Konno said she was motivated to take on Oregon and Sabrina Ionescu, who was selected with the No. 1 overall pick by the New York Liberty in the WNBA draft last week.

“I was watching her play in a movie while I was still in Japan,” Konno said of Ionescu. “So now I was actually sharing the same court as her and it gave me extra motivation.”

She faced some tough times, which led her to lose confidence, during the season as well.

But Walz, who guided the Cardinals to a pair of runner-up finishes in the NCAA Tournament, helped revitalize her.

“(Walz) was aware that I was losing my confidence and talked to me during and after practices,” Konno said. “And one day, I was told to come to his office. Our video coordinator was there, too. And they showed a highlight film of me from the season.

“The video coordinator had actually asked what my favorite Japanese music was. (The person) put the music in the highlight film. They did that so that I’d regain my confidence. It made me cry a lot and it did help me regain my confidence. I thought he was such a great coach and it made me think I had to work harder.”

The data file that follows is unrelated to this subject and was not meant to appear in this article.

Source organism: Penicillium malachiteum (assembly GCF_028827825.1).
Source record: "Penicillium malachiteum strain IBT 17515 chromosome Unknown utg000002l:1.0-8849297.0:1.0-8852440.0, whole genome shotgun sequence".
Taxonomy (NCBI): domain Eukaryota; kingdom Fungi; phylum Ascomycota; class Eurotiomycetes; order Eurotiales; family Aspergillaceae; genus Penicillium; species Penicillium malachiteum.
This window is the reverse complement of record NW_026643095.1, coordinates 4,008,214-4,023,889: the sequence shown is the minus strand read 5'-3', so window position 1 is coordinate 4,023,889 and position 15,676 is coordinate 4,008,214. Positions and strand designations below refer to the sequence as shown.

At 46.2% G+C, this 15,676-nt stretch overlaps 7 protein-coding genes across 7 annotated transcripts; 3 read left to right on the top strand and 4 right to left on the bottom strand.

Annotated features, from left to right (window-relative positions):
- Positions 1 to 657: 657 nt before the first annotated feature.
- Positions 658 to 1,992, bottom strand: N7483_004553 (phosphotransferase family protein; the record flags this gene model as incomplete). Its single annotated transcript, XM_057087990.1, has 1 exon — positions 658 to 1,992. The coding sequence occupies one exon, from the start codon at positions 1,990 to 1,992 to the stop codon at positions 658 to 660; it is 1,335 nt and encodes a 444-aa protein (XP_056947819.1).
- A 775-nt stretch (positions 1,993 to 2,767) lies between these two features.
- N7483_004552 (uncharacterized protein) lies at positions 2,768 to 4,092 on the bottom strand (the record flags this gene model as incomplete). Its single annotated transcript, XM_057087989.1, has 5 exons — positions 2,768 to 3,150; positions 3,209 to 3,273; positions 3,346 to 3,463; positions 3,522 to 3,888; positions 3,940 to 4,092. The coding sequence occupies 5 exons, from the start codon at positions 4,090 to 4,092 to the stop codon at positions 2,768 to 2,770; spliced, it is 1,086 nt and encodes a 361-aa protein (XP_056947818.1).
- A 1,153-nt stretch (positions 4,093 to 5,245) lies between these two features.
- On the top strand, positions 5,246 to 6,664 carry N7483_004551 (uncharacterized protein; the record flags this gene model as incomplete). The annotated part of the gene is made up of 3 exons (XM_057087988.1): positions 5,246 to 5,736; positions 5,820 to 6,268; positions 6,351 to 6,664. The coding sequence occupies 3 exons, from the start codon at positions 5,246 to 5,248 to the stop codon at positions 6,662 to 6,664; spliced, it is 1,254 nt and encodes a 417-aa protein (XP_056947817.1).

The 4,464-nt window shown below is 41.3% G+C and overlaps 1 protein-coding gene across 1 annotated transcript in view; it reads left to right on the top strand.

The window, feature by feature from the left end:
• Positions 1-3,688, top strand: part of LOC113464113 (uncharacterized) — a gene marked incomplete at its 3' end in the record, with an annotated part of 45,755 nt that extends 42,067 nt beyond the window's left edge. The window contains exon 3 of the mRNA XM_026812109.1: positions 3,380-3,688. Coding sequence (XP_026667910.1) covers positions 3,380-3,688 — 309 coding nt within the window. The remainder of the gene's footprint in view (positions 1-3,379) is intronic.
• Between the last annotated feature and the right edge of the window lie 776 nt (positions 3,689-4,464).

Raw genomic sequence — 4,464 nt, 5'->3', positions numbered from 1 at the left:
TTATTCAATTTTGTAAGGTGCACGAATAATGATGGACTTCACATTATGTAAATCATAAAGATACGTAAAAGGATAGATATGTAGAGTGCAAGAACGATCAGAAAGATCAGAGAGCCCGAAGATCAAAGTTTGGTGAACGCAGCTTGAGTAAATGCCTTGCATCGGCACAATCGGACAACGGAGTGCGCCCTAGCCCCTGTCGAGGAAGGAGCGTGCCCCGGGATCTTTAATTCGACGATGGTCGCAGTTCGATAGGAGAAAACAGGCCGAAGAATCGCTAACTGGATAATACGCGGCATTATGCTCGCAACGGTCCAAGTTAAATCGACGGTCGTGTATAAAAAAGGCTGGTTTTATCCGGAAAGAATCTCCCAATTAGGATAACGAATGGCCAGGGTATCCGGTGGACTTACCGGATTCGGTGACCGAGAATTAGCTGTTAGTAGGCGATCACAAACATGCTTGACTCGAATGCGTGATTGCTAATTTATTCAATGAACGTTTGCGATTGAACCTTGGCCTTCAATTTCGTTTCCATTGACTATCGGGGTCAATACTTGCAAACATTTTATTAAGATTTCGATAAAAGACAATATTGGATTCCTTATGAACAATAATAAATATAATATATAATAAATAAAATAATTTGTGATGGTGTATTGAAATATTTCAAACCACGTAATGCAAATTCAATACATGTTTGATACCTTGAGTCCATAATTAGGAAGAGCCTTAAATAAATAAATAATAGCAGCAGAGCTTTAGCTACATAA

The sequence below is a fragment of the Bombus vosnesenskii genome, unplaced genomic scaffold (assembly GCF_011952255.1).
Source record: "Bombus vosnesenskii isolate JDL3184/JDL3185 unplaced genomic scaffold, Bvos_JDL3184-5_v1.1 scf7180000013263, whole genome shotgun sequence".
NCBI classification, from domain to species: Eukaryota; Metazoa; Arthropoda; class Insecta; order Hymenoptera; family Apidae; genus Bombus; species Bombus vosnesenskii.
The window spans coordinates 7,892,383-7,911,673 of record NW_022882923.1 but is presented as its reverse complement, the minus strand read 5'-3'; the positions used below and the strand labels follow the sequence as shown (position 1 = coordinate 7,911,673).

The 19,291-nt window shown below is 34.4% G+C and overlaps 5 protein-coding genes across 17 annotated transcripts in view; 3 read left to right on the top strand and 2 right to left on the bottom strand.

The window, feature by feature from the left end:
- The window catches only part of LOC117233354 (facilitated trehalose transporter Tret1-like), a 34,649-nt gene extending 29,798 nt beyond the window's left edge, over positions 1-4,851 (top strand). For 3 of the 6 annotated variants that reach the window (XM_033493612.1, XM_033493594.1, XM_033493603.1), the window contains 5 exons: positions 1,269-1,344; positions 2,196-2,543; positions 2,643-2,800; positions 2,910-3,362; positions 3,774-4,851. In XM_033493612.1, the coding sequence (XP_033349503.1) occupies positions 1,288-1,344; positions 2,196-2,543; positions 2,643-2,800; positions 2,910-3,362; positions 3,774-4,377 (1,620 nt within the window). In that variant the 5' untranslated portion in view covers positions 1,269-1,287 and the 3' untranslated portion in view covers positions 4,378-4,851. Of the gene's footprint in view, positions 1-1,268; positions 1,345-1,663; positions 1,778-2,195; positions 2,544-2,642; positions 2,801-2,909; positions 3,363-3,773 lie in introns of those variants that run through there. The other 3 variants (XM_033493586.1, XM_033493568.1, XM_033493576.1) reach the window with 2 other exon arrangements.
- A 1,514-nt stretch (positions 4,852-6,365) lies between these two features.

Konno has always liked crooning songs, by the way. Her roommates and fellow freshman players Romani Parker, Nyah Green and three other teammates listed Konno as “best singer on the team” in the media guide.

“Really?” Konno reacted with a smile when she was told many of her teammates say she is good at singing. “I didn’t know that.”

Meanwhile, Konno actively made took steps to be a better player. In addition to practices and games keeping her busy, academics were also a challenge because of the language barrier.